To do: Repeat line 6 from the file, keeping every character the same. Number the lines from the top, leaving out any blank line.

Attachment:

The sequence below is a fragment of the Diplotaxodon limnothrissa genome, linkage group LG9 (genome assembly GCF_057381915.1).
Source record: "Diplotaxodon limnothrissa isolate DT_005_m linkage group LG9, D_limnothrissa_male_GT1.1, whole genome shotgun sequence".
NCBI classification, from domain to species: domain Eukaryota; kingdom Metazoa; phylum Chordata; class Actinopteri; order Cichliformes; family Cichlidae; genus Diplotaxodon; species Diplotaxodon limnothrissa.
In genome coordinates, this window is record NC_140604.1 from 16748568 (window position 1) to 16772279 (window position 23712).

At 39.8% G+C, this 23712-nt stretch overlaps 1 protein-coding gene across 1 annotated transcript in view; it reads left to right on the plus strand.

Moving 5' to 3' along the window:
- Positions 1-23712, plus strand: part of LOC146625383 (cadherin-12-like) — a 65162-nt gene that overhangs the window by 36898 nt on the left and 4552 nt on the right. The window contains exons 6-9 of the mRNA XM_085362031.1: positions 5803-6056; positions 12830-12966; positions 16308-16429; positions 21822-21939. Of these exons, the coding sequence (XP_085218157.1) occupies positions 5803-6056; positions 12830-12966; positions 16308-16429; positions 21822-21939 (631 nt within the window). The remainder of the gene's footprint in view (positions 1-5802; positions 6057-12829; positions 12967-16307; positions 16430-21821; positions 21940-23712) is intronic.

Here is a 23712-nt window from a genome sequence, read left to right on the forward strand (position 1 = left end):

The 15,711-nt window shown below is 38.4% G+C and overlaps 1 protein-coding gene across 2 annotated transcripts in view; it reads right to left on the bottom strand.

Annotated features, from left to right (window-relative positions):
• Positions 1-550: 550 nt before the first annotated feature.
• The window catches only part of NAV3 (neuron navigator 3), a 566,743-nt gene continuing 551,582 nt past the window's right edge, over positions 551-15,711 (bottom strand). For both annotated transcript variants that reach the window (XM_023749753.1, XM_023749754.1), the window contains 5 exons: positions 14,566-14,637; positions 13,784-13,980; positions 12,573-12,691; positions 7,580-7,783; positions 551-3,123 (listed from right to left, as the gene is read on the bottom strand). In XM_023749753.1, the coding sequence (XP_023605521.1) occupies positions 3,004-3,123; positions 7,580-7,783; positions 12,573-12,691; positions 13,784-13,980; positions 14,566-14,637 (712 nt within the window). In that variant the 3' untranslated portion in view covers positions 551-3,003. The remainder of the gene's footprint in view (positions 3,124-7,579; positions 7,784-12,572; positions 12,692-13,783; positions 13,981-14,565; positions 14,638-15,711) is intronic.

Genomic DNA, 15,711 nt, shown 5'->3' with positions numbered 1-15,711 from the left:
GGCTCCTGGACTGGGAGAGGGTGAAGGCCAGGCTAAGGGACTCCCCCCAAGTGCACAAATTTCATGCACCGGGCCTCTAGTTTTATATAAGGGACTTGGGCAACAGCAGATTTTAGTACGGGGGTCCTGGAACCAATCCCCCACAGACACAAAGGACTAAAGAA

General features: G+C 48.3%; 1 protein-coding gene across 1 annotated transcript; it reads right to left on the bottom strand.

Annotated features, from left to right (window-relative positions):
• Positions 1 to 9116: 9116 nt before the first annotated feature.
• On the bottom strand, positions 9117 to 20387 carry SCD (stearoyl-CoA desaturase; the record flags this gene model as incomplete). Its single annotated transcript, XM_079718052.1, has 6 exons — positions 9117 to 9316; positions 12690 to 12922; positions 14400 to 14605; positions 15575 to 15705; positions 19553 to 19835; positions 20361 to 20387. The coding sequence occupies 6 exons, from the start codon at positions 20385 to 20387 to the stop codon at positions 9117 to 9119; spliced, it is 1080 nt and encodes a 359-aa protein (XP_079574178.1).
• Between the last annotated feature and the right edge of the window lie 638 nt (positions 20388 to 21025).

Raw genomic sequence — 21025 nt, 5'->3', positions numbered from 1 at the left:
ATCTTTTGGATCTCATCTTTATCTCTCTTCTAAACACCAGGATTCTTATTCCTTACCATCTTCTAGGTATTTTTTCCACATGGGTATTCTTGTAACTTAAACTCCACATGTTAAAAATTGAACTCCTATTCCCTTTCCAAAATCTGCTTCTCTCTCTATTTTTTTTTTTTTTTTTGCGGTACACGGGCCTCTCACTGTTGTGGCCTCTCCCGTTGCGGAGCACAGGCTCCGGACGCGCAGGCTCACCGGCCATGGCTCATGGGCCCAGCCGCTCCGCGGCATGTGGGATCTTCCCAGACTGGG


Moving 5' to 3' along the window: